Starting on BBC 4 in the U.K. in 1988, “Whose Line Is It, Anyway?” ran for 10 years, while gaining popularity in America with airings on Comedy Central starting in the early ‘90s. A U.S. version followed, and ran for another eight seasons on ABC and ABC Family after that. For many television viewers, the show was their first exposure to this kind of improv comedy. Though the people responsible for the show did not create the genre, the phrase, “Whose Line is it, Anyway?,” has become a catch-all descriptive for a specific style of theater sports. The popularity of the show endures, and capitalizing upon that, four of the principal cast members have been taking a version on the road in the U.S. and Canada since 1999. Calling it Whose Live, Anyway?, the show features comedians who participated in one or both versions of the television show. Who are they? Well…
Ryan Stiles, Executive Producer of the U.S. version of “Whose Line is it, Anyway?,” appeared on an impressive 197 episodes of the U.S. version, as well as 76 episodes of the original U.K. version. He’s instantly recognizable as Lewis Kiniski on “The Drew Carey Show,” and as Dr. Melnick on his 20 appearances on “Two and a Half Men.” He’s also appeared on “Reno 911!,” “Dharma and Greg,” “Murphy Brown,” “Mad About You,” “Who’s The Boss?,” and “It’s Garry Shandling’s Show,” as well as several different commercials. He’s done voiceover work for “Astro Boy,” “Rugrats,” and “Buzz Lightyear of Star Command.” He’s also hosted “MADtv,” appeared on 10 episodes of “Hollywood Squares,” and served as Roastmaster on the Comedy Central Roast of Drew Carey.
Greg Proops appeared in 50 episodes of the U.K. version of “Whose Line is it, Anyway?,” and 55 episodes of the U.S. version. A well-known stand-up and actor, he’s made appearances on “The Drew Carey Show,” “Ugly Betty,” “Just Shoot Me!,” and “Flight of The Conchords.” He’s done voiceover work for The Nightmare Before Christmas, “Bob The Builder,” Star Wars: Episode 1-The Phantom Menace, and Star Wars: The Clone Wars. He’s been regular guest on “Chelsea Lately” and “The Late Late Show with Craig Ferguson,” and a he was a commentator on VH1’s “I Love The ‘80s” and “I Love The ‘90s.” Kids currently know him as Max Madigan, from Nickelodeon’s hit sitcom, “True Jackson, VP.”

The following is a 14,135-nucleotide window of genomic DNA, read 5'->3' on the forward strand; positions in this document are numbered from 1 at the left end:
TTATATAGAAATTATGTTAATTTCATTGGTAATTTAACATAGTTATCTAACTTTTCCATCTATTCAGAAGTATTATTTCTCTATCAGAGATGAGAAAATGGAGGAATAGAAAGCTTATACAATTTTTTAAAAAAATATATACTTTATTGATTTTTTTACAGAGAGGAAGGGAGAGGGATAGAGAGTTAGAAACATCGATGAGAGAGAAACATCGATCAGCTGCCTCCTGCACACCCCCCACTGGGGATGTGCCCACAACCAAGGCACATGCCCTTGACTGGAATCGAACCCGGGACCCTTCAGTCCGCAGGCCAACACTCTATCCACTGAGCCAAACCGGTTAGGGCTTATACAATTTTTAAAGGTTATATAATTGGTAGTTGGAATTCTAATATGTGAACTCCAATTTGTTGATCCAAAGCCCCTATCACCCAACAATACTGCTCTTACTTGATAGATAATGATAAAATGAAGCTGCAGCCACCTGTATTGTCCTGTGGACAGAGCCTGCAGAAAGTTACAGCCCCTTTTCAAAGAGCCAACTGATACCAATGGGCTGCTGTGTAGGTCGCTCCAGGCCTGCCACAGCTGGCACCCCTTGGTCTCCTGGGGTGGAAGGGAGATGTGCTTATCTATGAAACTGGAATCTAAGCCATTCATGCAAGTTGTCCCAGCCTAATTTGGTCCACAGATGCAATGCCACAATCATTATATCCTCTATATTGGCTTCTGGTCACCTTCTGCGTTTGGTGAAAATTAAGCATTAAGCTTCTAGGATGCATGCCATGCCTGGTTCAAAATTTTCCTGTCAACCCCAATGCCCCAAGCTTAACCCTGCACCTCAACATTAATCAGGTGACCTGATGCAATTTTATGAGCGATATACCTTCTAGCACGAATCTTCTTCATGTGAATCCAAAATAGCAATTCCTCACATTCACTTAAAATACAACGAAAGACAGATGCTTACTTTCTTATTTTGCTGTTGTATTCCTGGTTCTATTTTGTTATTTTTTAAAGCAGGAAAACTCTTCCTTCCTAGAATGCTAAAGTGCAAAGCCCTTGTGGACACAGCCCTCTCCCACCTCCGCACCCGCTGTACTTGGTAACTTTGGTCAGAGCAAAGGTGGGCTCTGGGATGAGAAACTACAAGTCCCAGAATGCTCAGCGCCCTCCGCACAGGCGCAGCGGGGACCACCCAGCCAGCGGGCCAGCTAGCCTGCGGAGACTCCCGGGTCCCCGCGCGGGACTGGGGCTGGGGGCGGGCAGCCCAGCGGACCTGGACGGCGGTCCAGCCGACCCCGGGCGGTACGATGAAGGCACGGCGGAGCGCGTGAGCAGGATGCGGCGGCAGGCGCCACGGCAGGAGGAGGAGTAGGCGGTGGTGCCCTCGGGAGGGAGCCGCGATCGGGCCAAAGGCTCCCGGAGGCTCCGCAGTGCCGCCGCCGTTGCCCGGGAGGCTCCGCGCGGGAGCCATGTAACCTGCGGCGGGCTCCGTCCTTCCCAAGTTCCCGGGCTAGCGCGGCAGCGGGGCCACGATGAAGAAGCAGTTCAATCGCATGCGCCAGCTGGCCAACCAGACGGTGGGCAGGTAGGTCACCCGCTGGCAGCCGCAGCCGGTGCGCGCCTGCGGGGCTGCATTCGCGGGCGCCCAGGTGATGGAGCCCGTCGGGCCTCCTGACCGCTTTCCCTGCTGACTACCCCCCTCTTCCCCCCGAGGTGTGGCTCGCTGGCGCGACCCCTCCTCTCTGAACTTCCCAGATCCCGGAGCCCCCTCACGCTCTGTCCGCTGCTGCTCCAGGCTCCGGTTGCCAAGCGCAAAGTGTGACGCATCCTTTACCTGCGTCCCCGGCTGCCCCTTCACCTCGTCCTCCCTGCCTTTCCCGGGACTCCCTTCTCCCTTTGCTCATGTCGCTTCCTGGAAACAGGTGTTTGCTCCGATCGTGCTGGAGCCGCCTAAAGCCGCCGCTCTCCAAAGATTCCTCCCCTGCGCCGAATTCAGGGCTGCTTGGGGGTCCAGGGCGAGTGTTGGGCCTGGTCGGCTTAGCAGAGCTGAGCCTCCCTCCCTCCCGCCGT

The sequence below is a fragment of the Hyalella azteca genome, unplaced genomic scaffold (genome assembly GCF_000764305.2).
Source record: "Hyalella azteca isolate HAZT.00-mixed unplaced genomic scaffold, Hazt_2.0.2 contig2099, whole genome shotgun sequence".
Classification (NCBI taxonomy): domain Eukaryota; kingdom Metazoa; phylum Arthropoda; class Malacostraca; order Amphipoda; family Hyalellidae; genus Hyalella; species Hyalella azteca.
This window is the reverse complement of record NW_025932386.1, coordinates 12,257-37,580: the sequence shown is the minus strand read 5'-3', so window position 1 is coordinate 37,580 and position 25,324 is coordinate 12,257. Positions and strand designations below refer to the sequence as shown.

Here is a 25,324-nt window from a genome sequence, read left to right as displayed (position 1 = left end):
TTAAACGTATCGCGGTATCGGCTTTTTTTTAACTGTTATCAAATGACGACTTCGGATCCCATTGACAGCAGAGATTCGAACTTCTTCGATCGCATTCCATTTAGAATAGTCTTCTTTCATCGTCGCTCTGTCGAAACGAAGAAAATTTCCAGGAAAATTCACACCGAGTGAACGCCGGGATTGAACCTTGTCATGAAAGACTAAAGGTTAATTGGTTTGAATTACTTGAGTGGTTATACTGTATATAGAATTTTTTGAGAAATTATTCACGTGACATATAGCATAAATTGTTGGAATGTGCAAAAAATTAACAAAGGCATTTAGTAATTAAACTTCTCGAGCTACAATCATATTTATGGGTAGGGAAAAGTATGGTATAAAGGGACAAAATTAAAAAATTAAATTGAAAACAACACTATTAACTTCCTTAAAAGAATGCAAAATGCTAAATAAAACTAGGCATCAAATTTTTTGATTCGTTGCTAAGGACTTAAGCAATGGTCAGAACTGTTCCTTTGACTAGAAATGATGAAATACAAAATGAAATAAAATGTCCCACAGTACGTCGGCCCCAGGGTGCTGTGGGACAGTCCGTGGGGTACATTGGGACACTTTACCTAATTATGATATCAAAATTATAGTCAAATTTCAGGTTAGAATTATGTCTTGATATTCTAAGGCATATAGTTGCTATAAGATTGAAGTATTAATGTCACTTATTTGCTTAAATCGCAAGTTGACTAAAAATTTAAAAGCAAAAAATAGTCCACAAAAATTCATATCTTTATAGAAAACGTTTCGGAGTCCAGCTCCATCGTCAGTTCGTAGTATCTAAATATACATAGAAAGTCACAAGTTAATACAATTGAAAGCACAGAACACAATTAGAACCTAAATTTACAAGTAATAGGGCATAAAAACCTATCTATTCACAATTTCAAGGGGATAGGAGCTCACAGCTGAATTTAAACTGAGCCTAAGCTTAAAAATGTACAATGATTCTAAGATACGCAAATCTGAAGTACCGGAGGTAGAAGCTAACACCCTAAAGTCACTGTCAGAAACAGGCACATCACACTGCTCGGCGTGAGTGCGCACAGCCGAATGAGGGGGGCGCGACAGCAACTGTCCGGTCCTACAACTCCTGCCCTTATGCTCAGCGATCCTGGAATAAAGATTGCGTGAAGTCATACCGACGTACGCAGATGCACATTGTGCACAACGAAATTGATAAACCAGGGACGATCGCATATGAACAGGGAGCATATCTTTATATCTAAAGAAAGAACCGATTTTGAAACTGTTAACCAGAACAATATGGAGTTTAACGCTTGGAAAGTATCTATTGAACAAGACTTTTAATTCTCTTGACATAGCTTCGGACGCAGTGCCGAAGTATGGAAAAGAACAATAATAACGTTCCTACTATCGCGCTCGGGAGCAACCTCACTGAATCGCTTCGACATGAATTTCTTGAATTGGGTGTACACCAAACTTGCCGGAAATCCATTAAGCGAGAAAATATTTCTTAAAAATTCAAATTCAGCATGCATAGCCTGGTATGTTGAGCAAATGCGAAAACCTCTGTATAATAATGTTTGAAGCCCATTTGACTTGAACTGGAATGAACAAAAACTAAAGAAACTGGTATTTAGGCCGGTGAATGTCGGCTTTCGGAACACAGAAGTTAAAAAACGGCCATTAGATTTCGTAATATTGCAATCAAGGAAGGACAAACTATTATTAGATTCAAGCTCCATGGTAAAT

Chip Esten appeared in five episodes of the U.K. version of “Whose Line is it, Anyway?,” and 39 episodes of the U.S. version. He’s made the rounds on several popular TV shows, including “The Office” (as Josh Porter, the regional manager of the Stamford, Connecticut Branch of Dunder Mifflin), “Big Love” (as Ray Henry), “ER” (as Dr. Barry Grossman), and “Party of Five” (as Luke). You may have also seen him on “NCIS: Los Angeles,” “The Mentalist,” “Cold Case,” “Just Shoot Me!,” “The Drew Carey Show,” “JAG,” “Star Trek: Voyager,” “Star Trek: The Next Generation,” “Murphy Brown” and “Cheers.”
Jeff B. Davis, who appeared on eight episodes of the U.S. version of “Whose Line is it, Anyway?,” has also appeared on “The Sarah Silverman Program,” “The Drew Carey Show,” the new “Melrose Place,” and “True Blood.” He’s also done voiceover work for Adult Swim’s “Moral Orel,” and portrayed Van Halen frontman, David Lee Roth in the popular online video series, “Yacht Rock.”
That’s a lot of credentials, but mostly, these guys are of the “Oh, yeah, that guy” variety of celebrity. They have faces you recognize, even if you don’t know their names. All that really matters is they are very funny and some of the best at this kind of improv comedy.
Whose Live, Anyway? has been a consistent sell-out since its inception 12 years ago, and this show on Saturday, October 15 at The Frederick Brown Jr. Amphitheatre in Peachtree City will be no exception. You can expect a night of hilarious improvised comedy and song. Audience participation is key, so bring your suggestions, and you might be asked to join the cast onstage! They will be performing some of the games made famous from the TV show, plus some brand new ones. Stiles, Proops, Esten and Davis invent witty scenes on the spot, and leave audiences gasping. Crowds of all ages are amazed at how quickly they make it all up and astounded at the incredible musical range and improvised song lyrics of Esten and Davis. It’s a night of unforgettably funny interactive comedy!